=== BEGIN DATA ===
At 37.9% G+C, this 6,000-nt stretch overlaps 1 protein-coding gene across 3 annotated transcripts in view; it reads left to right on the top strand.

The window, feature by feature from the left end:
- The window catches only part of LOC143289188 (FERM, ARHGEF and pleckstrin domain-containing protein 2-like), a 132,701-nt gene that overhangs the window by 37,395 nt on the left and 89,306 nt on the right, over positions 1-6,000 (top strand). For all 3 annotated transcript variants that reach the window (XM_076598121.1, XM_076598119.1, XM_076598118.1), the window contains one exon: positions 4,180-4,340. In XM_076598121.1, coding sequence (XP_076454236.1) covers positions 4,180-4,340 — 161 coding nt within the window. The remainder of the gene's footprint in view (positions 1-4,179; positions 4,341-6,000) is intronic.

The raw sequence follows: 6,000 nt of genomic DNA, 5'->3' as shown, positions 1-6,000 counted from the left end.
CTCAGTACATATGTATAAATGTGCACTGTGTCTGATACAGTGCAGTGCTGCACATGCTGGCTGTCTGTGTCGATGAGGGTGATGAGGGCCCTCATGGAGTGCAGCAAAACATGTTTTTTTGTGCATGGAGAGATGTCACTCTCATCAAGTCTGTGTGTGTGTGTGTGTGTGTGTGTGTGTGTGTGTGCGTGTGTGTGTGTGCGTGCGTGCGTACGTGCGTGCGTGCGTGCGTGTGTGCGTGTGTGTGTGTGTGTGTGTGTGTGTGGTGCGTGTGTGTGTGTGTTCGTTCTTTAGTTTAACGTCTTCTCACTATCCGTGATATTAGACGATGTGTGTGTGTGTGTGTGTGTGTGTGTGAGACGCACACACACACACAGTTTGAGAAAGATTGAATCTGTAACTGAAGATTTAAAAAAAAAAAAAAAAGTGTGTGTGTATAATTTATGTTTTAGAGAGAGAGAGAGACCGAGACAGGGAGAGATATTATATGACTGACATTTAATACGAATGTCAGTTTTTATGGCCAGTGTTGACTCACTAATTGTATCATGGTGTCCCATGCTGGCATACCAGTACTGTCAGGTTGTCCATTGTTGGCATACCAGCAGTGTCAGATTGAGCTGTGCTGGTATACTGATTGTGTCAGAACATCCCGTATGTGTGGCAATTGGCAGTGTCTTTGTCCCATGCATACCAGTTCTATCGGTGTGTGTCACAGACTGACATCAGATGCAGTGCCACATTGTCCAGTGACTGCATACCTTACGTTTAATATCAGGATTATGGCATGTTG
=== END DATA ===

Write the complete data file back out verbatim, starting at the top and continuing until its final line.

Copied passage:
At 37.9% G+C, this 6,000-nt stretch overlaps 1 protein-coding gene across 3 annotated transcripts in view; it reads left to right on the top strand.

The window, feature by feature from the left end:
- The window catches only part of LOC143289188 (FERM, ARHGEF and pleckstrin domain-containing protein 2-like), a 132,701-nt gene that overhangs the window by 37,395 nt on the left and 89,306 nt on the right, over positions 1-6,000 (top strand). For all 3 annotated transcript variants that reach the window (XM_076598121.1, XM_076598119.1, XM_076598118.1), the window contains one exon: positions 4,180-4,340. In XM_076598121.1, coding sequence (XP_076454236.1) covers positions 4,180-4,340 — 161 coding nt within the window. The remainder of the gene's footprint in view (positions 1-4,179; positions 4,341-6,000) is intronic.

The raw sequence follows: 6,000 nt of genomic DNA, 5'->3' as shown, positions 1-6,000 counted from the left end.
CTCAGTACATATGTATAAATGTGCACTGTGTCTGATACAGTGCAGTGCTGCACATGCTGGCTGTCTGTGTCGATGAGGGTGATGAGGGCCCTCATGGAGTGCAGCAAAACATGTTTTTTTGTGCATGGAGAGATGTCACTCTCATCAAGTCTGTGTGTGTGTGTGTGTGTGTGTGTGTGTGTGTGTGCGTGTGTGTGTGTGCGTGCGTGCGTACGTGCGTGCGTGCGTGCGTGTGTGCGTGTGTGTGTGTGTGTGTGTGTGTGTGGTGCGTGTGTGTGTGTGTTCGTTCTTTAGTTTAACGTCTTCTCACTATCCGTGATATTAGACGATGTGTGTGTGTGTGTGTGTGTGTGTGTGAGACGCACACACACACACAGTTTGAGAAAGATTGAATCTGTAACTGAAGATTTAAAAAAAAAAAAAAAAGTGTGTGTGTATAATTTATGTTTTAGAGAGAGAGAGAGACCGAGACAGGGAGAGATATTATATGACTGACATTTAATACGAATGTCAGTTTTTATGGCCAGTGTTGACTCACTAATTGTATCATGGTGTCCCATGCTGGCATACCAGTACTGTCAGGTTGTCCATTGTTGGCATACCAGCAGTGTCAGATTGAGCTGTGCTGGTATACTGATTGTGTCAGAACATCCCGTATGTGTGGCAATTGGCAGTGTCTTTGTCCCATGCATACCAGTTCTATCGGTGTGTGTCACAGACTGACATCAGATGCAGTGCCACATTGTCCAGTGACTGCATACCTTACGTTTAATATCAGGATTATGGCATGTTG